For many people, whether it's because of political leanings or the numerous celebrity deaths, 2016 had been horrendous. It is being deemed as the "worst year ever" on social media.
Australian cricket hasn't been spared from the stains either and 2016 will be remembered as a largely unsuccessful year for the proud team. At the start of 2016, few could have envisioned Australia's startling downward spiral.
After they eviscerated the hapless Kiwis in the Test series in New Zealand, Australia appeared poised to dominate the year again.
It was still the early phase of Steve Smith's captaincy. Australia had won four out of six Tests (and two draws) since he replaced Michael Clarke as captain, following the Ashes loss in 2015.
Undoubtedly a brilliant tactician, Clarke was a polarising leader and his player-management skills were often under the spotlight. The Clarke era was marred by fractures within the team, which have continued to be a problem. Obviously, all was not right in the team under Clarke.
Conversely, Smith was a younger and hipper leader, who seemed to be a galvanising force for the group he was leading, and it seemed there was much goodwill among the players. On the field, Australia possess a powerful attack, fuelled by a bevy of talented pacemen and batters. The maturing of Usman Khawaja and Bradman-esque batting by cricket sage Adam Voges meant Australia were not totally dependent on Smith and the belligerent opener, David Warner, and their batting looked rounded.
Then, seemingly out of nowhere, Australia endured a wretched eight-month period starting from another doomed World T20 before finally hitting a nadir during an embarrassing ODI whitewash in South Africa and a thrashing at home against the same opposition in the Test series.
During this forgettable period they had, however, briefly held the No 1 Test ranking – mostly due to the achievements during the early part of Smith's captaincy – before astoundingly nose-diving and losing their next five Tests, including a whitewash in Sri Lanka and consecutive humiliating defeats at home to South Africa.
The continual losing prompted a "full-blown crisis" with almost everyone put on notice both on and off the field. However, only chairman of selectors Rod Marsh resigned, meaning most of Australia's cricket chiefs were still in their places. Marsh's exit, though, meant a recalibration in selection plan, as the new-look selection panel decided on implementing a youth policy in a desperate bid for renewal.
The results were instantaneous with Australia having not lost a match after the Hobart disaster (Australia were bowled out for 85 and 161 against South Africa, losing by an innings and 80 runs), winning three straight matches in both the Test and ODI formats. Australia will enter the New Year feeling decidedly more assured about themselves compared to a month ago, particularly with batting youngsters Matthew Renshaw and Peter Handscomb looking like they could be mainstays in the Test team.
With Mitchell Starc and Josh Hazlewood – who has ascended into arguably being a more valuable player than his more illustrious partner – rising in their stocks, Australia are always likely to be competitive.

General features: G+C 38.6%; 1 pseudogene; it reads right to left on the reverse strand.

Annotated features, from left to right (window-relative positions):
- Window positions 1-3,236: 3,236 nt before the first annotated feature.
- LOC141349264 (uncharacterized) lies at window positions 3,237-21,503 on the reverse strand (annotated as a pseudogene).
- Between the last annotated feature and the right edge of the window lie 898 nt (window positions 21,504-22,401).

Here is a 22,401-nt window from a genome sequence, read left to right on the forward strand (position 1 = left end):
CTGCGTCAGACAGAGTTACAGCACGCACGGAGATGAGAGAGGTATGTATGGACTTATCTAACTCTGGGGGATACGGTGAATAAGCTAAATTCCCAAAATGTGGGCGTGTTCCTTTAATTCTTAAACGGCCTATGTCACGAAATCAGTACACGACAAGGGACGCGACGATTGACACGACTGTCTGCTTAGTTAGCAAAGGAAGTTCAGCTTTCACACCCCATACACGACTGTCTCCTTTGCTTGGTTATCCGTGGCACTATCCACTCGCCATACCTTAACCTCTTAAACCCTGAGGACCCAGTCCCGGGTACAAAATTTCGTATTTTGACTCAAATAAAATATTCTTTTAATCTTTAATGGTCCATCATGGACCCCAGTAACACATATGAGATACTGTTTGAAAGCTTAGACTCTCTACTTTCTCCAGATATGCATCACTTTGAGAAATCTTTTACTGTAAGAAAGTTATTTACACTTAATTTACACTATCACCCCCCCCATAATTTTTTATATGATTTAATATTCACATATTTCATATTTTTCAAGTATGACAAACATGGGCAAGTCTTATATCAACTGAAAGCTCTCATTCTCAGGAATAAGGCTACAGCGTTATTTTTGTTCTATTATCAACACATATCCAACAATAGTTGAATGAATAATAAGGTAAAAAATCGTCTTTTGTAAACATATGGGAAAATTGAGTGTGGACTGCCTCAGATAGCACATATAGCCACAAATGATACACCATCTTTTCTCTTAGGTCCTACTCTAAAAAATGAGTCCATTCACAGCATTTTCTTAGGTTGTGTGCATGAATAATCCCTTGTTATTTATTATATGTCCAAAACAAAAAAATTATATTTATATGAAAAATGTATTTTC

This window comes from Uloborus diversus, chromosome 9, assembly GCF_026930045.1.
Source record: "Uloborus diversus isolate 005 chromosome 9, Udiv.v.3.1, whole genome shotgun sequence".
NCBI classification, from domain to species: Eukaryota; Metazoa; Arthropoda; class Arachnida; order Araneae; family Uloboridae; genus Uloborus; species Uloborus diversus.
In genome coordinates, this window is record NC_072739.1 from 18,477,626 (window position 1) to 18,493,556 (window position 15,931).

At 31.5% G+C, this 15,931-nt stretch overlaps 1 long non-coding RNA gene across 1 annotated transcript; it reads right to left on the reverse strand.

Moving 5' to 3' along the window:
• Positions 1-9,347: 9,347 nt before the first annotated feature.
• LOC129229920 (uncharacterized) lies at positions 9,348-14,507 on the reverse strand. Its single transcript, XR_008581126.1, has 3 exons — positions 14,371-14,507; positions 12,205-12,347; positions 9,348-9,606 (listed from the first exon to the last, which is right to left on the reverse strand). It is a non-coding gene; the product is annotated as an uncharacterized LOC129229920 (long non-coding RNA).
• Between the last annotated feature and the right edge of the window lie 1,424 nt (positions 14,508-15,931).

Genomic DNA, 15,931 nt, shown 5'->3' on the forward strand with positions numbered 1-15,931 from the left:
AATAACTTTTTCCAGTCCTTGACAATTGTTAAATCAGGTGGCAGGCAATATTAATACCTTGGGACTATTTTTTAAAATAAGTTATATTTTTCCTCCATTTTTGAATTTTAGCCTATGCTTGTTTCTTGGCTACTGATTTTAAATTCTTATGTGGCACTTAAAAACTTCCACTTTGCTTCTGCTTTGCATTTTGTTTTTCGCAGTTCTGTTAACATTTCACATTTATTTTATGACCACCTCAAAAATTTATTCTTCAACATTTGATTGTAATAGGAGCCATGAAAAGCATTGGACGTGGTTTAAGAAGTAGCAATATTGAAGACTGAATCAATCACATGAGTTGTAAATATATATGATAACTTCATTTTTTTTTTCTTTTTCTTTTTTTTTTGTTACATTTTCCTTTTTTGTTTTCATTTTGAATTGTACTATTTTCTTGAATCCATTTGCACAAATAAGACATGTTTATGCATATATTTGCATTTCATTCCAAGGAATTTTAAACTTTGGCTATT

Despite another World T20 flop show, continuing Australia's scratchy record in the shortest format, they were once again dominant in ODI cricket with 2016 being bookended by convincing series wins against India and New Zealand at home. There was, of course, the whitewash in South Africa in the later part of the year, although that can be disregarded due to the absences of Starc and Hazlewood. With firepower in all areas, Australia have once again proved that the 50-over format is their speciality - a format they have long mastered. However, for whatever reason, they could translate the success in ODIs to the other formats in 2016.
It all means the future is far from bleak, but still, there are many unanswered questions and uncertainly on the fringes of Australian cricket. To scratch the surface a little deeper, perhaps we need to look beyond the national team and probe the mishmash of a domestic set-up. The Sheffield Shield, once the holy grail of Australian domestic cricket, has essentially become a science lab for Cricket Australia to test its gimmickry. In a prime example, this season, three types of balls will be used: the pink Kookaburra to prepare players for day-night Tests; the traditional red, and the English Dukes ball which will be used after Christmas in a bid to help players prepare better for an Ashes tour that isn't scheduled until 2019.
The first round of the Shield was bizarrely played with the pink ball under lights, and essentially served as a try-out for national selection. Australian Test pace bowlers had restrictions on the number of overs they could bowl fuelling the rising belief that the Shield is losing sanctity.
Due to the rise of the Big Bash League (BBL), which occupies the peak of the Australian summer from December-to-January, the Shield season is a jumble with half of the season held before the Twenty20 tournament and the remaining matches resuming in February. It is scatterbrain fixturing, but perhaps we shouldn't be surprised by all of this considering the hodgepodge of formats being tossed around so hastily.
Simply, Australia in 2016 has been inconsistent – an unwanted characteristic that has dogged them since their glory years ended in the late 2000s. With crux series against India and England looming, 2017 would be a defining year in Steve Smith's captaincy reign. A number of prominent figures in Australian cricket could be feeling the strain if things go badly for them. Australia can ill-afford to have another "crisis" in 2017.
However, one feels these types of schizophrenic performances will not continue in 2017.
Published Date: Jan 01, 2017 13:02 PM | Updated Date: Jan 01, 2017 17:07 PM